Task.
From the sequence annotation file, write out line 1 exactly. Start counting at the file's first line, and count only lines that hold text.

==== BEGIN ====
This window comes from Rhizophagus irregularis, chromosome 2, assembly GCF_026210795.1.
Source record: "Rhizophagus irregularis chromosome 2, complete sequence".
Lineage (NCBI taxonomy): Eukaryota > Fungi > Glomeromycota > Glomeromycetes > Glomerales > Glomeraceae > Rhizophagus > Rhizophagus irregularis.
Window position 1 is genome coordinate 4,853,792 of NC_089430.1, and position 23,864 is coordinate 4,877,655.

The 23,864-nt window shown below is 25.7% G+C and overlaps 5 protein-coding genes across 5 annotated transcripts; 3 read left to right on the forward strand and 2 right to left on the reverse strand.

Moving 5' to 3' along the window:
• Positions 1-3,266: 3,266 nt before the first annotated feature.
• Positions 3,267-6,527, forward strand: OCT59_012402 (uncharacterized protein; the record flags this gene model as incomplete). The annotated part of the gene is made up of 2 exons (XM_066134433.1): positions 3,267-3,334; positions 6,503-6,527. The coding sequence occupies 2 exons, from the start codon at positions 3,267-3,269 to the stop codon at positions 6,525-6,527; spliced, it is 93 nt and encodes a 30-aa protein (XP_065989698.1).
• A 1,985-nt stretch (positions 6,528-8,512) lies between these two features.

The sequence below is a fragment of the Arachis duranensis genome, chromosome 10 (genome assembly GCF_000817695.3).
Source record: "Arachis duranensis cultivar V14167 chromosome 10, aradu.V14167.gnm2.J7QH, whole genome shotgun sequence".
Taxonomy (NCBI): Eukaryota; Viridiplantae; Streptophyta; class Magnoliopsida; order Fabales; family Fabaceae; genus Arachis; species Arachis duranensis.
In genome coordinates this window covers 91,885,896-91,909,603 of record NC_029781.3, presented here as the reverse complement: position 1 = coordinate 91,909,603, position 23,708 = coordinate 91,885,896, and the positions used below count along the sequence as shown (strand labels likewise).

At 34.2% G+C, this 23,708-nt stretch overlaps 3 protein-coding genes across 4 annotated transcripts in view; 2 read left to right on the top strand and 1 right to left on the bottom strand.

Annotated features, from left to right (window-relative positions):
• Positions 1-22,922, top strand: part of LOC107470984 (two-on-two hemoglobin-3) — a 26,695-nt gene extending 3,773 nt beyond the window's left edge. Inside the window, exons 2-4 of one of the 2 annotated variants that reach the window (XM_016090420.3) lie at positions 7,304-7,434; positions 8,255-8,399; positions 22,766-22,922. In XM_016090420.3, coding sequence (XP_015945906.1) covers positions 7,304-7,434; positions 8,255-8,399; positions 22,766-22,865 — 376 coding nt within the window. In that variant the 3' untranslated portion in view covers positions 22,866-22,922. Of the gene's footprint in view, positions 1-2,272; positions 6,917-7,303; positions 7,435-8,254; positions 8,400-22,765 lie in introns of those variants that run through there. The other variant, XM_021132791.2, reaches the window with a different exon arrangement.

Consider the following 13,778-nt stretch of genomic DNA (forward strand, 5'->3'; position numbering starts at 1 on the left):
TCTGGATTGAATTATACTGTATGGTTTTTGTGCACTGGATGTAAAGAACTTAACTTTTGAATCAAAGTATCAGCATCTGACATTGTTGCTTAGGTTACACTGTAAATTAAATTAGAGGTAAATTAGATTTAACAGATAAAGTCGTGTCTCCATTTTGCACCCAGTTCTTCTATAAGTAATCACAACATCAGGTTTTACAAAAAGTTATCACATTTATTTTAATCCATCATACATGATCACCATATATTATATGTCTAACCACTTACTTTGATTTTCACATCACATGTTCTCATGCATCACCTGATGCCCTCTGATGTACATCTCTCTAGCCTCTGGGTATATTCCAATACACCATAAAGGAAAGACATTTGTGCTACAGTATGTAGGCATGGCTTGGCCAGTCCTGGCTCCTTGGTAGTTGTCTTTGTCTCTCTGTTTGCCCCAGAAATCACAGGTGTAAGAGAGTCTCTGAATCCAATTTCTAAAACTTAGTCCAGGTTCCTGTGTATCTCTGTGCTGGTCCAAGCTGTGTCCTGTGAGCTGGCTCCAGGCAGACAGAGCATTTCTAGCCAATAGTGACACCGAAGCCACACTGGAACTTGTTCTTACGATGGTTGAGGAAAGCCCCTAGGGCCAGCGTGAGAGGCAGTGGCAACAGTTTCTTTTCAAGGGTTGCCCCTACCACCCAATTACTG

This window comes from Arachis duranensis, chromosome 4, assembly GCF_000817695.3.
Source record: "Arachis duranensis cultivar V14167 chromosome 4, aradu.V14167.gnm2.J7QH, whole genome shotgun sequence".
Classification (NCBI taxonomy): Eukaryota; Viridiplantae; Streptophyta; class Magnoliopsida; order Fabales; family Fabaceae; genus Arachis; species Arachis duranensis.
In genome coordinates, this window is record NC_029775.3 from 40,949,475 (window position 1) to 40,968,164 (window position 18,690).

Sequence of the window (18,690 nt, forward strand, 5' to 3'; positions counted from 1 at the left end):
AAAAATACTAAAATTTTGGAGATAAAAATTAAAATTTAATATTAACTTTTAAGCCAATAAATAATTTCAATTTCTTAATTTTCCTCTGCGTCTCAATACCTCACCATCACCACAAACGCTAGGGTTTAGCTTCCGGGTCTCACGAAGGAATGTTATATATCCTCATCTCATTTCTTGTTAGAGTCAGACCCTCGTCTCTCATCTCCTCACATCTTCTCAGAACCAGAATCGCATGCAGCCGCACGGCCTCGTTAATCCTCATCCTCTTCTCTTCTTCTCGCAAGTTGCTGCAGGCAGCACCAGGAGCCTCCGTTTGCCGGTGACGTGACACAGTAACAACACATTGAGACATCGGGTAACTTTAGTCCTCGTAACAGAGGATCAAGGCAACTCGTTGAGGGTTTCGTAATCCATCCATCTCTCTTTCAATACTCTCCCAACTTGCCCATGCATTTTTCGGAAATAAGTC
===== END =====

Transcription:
This window comes from Rhizophagus irregularis, chromosome 2, assembly GCF_026210795.1.